Read Open-sourcing Ax and BoTorch: New AI tools for adaptive experimentation — on Facebook AI Blog

6– 10 Python Image Manipulation Tools

Python Image Manipulation Tools

If there is one thing we learned across our computer vision projects at Sicara, it is that good performance cannot be achieved without well-designed processing of the images fed to our models. We know it may be tough to find one’s way among the many existing tools and multi-purposed libraries. So we thought a quick overview of image manipulation tools in Python could be handy. From staples of DataScience toolkits, such as Numpy, OpenCV, and Scikit-image to more advanced or specific libraries such as SimpleITK, do not fear to spend some time exploring the vast possibilities of those libraries.

Read 10 Python image manipulation tools — from Parul Pandey

7 — Moving Camera, Moving People: A Deep Learning Approach to Depth Prediction

depth prediction

How can a short but viral social network trend fuel scientific research in AI? The Mannequin Challenge, in which people from all over the world filmed themselves frozen in actions while the camera tours the scene, flooded the web from the end of 2016 to the beginning of 2017. This huge video database was used as training data for the deep networks of Google AI researchers. The aim was to infer the depth of scenes with cameras and moving people, a task that is not easily done with classical methods, based on triangulation. The compelling results pave the way for cool applications, such as stereo video generation out of monocular one, and production of a range of 3D-aware video effects.

Read Moving Camera, Moving People: A Deep Learning Approach to Depth Prediction — from Google AI Blog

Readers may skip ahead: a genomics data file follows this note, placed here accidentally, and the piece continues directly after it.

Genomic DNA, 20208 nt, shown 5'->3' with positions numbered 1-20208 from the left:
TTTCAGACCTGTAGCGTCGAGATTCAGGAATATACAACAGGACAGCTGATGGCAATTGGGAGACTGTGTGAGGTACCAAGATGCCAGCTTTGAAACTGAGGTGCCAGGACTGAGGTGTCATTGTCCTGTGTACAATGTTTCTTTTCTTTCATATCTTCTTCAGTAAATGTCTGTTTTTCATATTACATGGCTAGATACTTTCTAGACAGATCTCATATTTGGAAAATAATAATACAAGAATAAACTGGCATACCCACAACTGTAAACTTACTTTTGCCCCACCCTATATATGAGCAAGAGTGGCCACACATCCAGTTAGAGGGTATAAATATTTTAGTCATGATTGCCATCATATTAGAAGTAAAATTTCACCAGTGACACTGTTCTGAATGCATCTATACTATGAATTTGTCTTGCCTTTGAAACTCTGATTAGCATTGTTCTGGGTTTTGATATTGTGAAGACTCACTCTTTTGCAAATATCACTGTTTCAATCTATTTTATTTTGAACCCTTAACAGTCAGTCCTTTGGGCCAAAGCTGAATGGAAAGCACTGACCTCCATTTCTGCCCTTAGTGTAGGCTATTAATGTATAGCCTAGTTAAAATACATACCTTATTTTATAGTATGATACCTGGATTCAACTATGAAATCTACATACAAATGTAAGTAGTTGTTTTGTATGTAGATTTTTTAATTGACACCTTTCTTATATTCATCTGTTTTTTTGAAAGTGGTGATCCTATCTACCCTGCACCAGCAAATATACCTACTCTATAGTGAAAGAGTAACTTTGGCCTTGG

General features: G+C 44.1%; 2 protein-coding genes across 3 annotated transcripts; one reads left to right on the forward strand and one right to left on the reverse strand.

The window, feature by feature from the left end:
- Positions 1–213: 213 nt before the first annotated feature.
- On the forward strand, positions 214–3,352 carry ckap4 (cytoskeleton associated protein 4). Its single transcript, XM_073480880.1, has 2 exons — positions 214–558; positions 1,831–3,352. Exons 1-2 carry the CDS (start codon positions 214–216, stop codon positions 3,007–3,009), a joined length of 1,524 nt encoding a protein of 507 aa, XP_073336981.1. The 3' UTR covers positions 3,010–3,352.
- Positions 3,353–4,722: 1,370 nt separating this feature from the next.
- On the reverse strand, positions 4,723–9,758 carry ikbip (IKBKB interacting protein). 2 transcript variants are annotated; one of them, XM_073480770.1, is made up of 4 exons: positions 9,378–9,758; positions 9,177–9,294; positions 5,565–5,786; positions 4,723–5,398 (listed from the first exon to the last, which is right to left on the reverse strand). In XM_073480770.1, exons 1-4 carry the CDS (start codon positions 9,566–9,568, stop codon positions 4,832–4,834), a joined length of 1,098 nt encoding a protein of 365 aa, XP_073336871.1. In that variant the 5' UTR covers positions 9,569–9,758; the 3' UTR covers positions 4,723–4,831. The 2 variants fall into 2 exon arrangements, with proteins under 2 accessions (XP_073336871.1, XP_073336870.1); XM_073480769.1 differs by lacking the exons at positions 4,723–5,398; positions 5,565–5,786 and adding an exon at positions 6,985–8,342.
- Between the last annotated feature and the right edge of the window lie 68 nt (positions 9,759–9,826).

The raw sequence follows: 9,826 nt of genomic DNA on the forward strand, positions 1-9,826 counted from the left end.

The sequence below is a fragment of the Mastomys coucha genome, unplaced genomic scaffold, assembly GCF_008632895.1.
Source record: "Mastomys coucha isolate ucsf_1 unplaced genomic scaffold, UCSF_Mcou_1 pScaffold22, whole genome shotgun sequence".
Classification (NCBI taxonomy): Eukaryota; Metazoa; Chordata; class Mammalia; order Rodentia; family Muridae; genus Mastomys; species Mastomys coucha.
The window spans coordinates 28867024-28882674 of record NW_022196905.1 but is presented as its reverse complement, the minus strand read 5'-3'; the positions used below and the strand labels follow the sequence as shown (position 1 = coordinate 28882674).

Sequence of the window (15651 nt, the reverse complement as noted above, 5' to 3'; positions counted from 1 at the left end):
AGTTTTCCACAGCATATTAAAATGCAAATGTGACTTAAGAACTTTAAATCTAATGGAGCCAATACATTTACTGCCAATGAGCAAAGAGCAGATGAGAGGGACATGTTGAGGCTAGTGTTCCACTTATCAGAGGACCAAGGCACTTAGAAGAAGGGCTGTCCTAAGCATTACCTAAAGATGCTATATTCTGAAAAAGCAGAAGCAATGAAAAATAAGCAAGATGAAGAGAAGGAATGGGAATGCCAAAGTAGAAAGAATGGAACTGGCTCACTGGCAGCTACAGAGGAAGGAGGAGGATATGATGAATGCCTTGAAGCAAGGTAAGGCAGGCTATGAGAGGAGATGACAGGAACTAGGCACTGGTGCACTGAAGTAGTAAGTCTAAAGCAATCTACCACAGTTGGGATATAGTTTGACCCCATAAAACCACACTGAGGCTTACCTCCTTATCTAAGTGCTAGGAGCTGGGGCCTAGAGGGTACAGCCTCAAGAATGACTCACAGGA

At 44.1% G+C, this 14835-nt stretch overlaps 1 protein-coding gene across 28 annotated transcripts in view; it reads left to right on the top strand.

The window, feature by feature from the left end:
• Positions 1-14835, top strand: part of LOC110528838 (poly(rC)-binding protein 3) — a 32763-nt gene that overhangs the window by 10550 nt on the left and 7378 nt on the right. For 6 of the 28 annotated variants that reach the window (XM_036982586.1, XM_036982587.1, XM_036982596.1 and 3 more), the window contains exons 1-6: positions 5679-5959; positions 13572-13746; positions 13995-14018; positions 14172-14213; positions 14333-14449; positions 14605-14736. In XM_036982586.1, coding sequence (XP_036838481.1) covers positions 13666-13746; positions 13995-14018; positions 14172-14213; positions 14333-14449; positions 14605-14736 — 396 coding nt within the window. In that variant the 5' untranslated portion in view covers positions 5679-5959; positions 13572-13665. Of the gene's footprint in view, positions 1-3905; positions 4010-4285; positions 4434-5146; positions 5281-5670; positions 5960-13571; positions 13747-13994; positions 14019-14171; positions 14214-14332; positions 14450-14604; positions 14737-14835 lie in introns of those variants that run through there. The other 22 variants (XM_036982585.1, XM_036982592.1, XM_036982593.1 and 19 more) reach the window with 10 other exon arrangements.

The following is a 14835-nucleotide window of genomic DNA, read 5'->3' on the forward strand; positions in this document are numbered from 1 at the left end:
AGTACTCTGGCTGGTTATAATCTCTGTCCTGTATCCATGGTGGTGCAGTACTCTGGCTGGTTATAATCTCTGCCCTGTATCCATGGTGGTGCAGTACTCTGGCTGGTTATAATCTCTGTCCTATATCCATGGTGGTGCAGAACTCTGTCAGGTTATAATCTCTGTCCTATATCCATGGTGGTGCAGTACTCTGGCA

8 — The Definite Guide For Creating An Academic-Level Dataset With Industry Requirements And Constraints


Generating a proper dataset for an industrial machine learning project can be cumbersome especially when it comes to labelling its samples. Zencity is a company that leverages data and machine learning to assist local governments in their decision making, mainly based on their citizens’ feedback. They needed a massive dataset for one of their research projects in Sentiment Analysis. One of their lead data scientists explains how they managed to build it, from the various annotation tools explored, to the sampling technique employed. Even though some points are specific to the task at stake here, the global approach can be adapted with benefit.

Read The Definite Guide For Creating An Academic-Level Dataset With Industry Requirements And Constraints — from Ori Cohen

9 — Creating Personalized Photo-Realistic Talking Head Models


Following the lead of DeepFake and OpenAI GPT-2, a new paper released this month raises threat by promising an easier generation of fake news and misinformation. This article jointly published by Samsung AI Center, and Skolkovo Institute of Science and Technology in Moscow, is far from being the first attempt to apply deep learning to the animation of faces in pictures to create fake animated sequences. It stands out by its ability to do so with only a few (if not one) samples of the face to be animated, by training its adversarial network with few-shot learning.

Read Creating Personalized Photo-Realistic Talking Head Models — from Christopher Dossman

10 — The Best and Most Current of Modern Natural Language Processing


If you are getting into Natural Language Processing and want to get a good grip at the latest academic research in the field, this article is the perfect fit for you to populate your reading list. It lacks a few introduction references for newbies but comes with popular course materials, podcasts, and interesting blogs if you want to catch up on the subject.

Read The Best and Most Current of Modern Natural Language Processing — from Victor Sanh

Thanks to Hugo Lime, Florian Carra, Geoffroy de Boissieu, and Antoine Moreau.